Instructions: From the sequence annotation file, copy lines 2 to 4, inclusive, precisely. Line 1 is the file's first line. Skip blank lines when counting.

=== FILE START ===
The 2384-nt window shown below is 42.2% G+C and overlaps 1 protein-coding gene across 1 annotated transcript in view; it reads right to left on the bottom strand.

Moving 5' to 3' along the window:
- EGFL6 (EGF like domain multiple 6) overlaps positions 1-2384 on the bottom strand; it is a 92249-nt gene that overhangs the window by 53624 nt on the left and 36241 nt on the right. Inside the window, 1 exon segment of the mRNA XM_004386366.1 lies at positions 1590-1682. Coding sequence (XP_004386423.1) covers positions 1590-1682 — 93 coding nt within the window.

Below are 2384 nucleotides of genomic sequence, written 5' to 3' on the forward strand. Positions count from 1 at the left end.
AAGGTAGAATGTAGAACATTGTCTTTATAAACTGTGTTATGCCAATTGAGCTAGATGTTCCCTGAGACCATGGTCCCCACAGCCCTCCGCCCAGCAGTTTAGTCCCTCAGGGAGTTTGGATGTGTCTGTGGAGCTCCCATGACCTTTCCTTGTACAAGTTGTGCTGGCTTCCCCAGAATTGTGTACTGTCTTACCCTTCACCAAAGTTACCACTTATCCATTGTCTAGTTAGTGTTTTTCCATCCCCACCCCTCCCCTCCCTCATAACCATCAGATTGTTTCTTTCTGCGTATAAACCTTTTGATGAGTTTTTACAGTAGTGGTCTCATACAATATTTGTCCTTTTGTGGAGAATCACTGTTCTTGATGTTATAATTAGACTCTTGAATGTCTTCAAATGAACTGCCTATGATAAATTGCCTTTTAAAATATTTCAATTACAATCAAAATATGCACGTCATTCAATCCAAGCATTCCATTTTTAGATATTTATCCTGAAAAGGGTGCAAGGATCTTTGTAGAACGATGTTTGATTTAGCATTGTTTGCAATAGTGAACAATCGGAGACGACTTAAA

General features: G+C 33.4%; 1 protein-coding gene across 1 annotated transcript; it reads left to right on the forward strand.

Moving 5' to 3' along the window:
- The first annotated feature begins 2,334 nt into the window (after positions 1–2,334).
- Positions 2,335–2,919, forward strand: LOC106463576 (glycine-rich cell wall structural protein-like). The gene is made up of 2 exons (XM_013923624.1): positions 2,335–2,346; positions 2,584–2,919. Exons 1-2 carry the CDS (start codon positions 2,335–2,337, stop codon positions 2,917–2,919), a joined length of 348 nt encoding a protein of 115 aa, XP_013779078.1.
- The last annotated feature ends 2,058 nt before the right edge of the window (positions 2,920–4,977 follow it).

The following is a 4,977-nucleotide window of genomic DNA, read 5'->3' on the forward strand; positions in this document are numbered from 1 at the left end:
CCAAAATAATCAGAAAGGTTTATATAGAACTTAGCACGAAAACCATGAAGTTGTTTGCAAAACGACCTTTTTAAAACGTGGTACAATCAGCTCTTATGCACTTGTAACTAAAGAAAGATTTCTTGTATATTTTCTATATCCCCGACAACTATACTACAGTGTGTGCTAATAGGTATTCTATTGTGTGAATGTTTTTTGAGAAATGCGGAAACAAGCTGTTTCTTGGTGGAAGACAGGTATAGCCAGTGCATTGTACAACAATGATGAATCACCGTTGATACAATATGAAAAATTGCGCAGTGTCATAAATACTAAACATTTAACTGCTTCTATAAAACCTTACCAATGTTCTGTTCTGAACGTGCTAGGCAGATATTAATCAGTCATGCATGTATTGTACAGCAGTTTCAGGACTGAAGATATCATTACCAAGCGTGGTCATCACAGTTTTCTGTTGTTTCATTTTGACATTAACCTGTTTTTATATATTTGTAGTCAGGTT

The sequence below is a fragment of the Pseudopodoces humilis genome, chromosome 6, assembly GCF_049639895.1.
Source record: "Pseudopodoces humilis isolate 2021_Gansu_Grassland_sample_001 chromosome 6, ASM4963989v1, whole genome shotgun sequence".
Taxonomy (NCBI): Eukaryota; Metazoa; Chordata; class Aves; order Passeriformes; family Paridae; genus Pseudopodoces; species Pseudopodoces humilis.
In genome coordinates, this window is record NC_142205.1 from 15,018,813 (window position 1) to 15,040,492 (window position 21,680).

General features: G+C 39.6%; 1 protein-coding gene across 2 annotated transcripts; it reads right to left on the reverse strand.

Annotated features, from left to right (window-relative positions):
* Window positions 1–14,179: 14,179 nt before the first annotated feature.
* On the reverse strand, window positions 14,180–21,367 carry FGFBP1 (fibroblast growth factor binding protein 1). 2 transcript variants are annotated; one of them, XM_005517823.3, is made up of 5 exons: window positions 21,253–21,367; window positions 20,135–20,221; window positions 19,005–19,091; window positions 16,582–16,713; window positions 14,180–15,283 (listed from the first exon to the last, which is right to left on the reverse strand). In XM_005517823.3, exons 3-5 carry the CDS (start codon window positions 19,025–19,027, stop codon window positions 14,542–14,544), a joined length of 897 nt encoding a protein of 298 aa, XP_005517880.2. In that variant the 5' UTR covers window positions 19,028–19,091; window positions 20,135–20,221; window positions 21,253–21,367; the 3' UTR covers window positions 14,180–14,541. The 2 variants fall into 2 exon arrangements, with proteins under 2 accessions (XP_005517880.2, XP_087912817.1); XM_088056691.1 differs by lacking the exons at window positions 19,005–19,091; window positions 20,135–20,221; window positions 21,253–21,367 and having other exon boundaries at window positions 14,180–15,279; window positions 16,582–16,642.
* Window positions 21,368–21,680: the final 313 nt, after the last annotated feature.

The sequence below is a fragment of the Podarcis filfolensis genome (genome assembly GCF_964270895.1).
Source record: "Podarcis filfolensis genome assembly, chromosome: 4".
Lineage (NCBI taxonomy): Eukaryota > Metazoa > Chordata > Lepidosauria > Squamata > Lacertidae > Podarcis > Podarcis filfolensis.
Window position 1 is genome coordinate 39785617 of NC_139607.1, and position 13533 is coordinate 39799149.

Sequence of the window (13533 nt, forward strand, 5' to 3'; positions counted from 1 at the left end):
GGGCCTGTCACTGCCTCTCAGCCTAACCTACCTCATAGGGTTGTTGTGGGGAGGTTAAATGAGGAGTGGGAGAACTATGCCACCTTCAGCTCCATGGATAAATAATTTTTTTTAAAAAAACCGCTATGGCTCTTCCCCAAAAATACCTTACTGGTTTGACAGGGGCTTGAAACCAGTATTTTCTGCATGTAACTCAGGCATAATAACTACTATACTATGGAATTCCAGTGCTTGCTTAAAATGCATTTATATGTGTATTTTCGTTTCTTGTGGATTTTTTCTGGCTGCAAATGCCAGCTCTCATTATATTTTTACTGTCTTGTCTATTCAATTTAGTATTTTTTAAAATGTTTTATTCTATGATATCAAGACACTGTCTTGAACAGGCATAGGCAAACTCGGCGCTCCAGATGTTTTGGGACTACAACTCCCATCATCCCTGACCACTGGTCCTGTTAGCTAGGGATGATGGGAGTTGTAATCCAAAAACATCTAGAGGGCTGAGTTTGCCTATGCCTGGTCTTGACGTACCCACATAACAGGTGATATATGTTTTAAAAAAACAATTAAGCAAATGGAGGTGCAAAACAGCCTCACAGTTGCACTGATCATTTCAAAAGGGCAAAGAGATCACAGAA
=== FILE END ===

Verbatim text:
Moving 5' to 3' along the window:
- EGFL6 (EGF like domain multiple 6) overlaps positions 1-2384 on the bottom strand; it is a 92249-nt gene that overhangs the window by 53624 nt on the left and 36241 nt on the right. Inside the window, 1 exon segment of the mRNA XM_004386366.1 lies at positions 1590-1682. Coding sequence (XP_004386423.1) covers positions 1590-1682 — 93 coding nt within the window.

Below are 2384 nucleotides of genomic sequence, written 5' to 3' on the forward strand. Positions count from 1 at the left end.